Captain America and Adaptability

So I think we’re all fans of what Disney and Marvel studios have done with movies nowadays, right? While I really hope the lesson movie studios would unlearn from the MCU is that everything has to be part of a cinematic universe, you can’t deny both their popularity and their contribution to the film industry. While many people want to talk about how the Dark Knight made comic book films legit, I would have to say that it was actually the Star-Spangled Avenger himself, Captain America.


As the MCU gears up to premiere their twenty first film with Captain Marvel,  you can’t help but wonder what will happen with this new character. Carol Danvers (C. Marvel) film will take place in the 1990’s and shed some light on a long-gestating alien invasion which will more than likely have some kind of impact on the upcoming Avengers: Endgame, or at the very least, whatever phase four will be. While she will undoubtedly be the fan favorite for a while, I was thinking about how many people seem to love Captain America and his many adventures with the more human and less powerful members of the Avengers. Cap’s popularity is thanks in large part to the filmmakers, brothers Anthony and Joe Russo. Along with screenwriters Christopher Markus and Stephen McFeely, Captain America’s latest adventures on the silver screen have been arguably the best films in the MCU’s library. Personally, I think that Captain America: The Winter Soldier is the best MCU film to date and it has a lot to do with who Cap is as both a person and a soldier.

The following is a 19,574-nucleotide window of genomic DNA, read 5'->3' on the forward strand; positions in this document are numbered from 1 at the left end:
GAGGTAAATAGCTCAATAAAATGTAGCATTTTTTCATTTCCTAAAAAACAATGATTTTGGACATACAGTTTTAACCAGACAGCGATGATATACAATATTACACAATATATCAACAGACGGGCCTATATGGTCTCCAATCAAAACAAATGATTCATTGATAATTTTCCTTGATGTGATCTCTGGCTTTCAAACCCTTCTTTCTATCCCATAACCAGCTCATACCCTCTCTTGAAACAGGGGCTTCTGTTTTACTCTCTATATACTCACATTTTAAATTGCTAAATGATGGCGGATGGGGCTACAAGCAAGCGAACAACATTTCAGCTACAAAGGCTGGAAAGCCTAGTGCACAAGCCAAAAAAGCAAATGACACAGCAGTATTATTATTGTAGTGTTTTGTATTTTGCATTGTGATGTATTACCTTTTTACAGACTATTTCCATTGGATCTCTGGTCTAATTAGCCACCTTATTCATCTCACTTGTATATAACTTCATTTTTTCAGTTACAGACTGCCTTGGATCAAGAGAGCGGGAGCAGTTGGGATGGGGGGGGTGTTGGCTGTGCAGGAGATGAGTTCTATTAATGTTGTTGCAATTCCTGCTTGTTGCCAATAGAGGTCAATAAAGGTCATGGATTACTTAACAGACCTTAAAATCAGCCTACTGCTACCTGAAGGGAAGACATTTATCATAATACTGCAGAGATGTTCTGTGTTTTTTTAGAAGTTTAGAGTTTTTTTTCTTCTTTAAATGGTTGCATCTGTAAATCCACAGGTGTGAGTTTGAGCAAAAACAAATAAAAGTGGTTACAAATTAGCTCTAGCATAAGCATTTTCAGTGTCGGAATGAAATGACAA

I don’t want to make a big deal about this, but I am a veteran. I served in the Army from 2005 to 2009. And in the years since I got out, there has been a lot of talk about how hard it is for veterans to reintegrate into civilian life. And it is undoubtedly hard. I won’t go into stats and statistics because that’s not my thing, but what I can tell you is that I still keep in contact with some of the guys I served with and from what I can tell, some of us are doing great, and some of us are not exactly…living up to our potential. I include myself in the latter part of that statement. From the first day of basic training, no matter what your MOS is, you’re told that you are a killer. You’re told that God placed you on this Earth for the sole purpose of sending the enemy to Hell. I was a mechanic and I was told that I was supposed to kill people, this was fine to me and it never bothered me. I have never shot anyone and I wouldn’t say that I have seen combat, but I did carry a rifle and I did come close to pulling the trigger couple of times. Now the hard part about that is the fact that as you’re beginning the process of separating from the military, you’re now told that you are going to be viewed as a hero and many, many people are going to come up to you with a huge grin and a “thank you” at the ready. This happened a lot, and it was about as awkward as you would expect when total strangers say thanks and give you a salute that looks like shit. You often times don’t know how to feel about that. I know that I sure didn’t…

And then I saw Captain America, and I think I have a better Idea.